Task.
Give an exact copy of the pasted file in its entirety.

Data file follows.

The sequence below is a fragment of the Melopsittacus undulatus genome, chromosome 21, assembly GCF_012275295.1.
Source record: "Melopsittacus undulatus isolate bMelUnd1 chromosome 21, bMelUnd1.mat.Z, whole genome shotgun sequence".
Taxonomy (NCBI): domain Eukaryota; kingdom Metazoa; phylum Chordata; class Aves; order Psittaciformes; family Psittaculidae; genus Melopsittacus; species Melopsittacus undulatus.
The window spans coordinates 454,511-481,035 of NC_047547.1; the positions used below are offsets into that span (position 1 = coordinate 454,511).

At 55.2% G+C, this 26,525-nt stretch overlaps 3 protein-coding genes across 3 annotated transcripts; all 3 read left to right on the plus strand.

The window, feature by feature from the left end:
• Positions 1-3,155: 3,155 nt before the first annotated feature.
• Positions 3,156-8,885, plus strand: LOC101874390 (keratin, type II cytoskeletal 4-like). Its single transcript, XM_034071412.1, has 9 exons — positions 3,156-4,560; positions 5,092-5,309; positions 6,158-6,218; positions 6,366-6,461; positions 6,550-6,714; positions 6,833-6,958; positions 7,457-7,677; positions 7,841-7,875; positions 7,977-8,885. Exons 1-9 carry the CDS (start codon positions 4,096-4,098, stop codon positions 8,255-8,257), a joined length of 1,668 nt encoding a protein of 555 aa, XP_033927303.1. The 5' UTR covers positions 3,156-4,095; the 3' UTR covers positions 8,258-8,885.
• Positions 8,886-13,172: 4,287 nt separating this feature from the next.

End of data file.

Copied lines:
The sequence below is a fragment of the Melopsittacus undulatus genome, chromosome 21, assembly GCF_012275295.1.
Source record: "Melopsittacus undulatus isolate bMelUnd1 chromosome 21, bMelUnd1.mat.Z, whole genome shotgun sequence".
Taxonomy (NCBI): domain Eukaryota; kingdom Metazoa; phylum Chordata; class Aves; order Psittaciformes; family Psittaculidae; genus Melopsittacus; species Melopsittacus undulatus.
The window spans coordinates 454,511-481,035 of NC_047547.1; the positions used below are offsets into that span (position 1 = coordinate 454,511).

At 55.2% G+C, this 26,525-nt stretch overlaps 3 protein-coding genes across 3 annotated transcripts; all 3 read left to right on the plus strand.

The window, feature by feature from the left end:
• Positions 1-3,155: 3,155 nt before the first annotated feature.
• Positions 3,156-8,885, plus strand: LOC101874390 (keratin, type II cytoskeletal 4-like). Its single transcript, XM_034071412.1, has 9 exons — positions 3,156-4,560; positions 5,092-5,309; positions 6,158-6,218; positions 6,366-6,461; positions 6,550-6,714; positions 6,833-6,958; positions 7,457-7,677; positions 7,841-7,875; positions 7,977-8,885. Exons 1-9 carry the CDS (start codon positions 4,096-4,098, stop codon positions 8,255-8,257), a joined length of 1,668 nt encoding a protein of 555 aa, XP_033927303.1. The 5' UTR covers positions 3,156-4,095; the 3' UTR covers positions 8,258-8,885.
• Positions 8,886-13,172: 4,287 nt separating this feature from the next.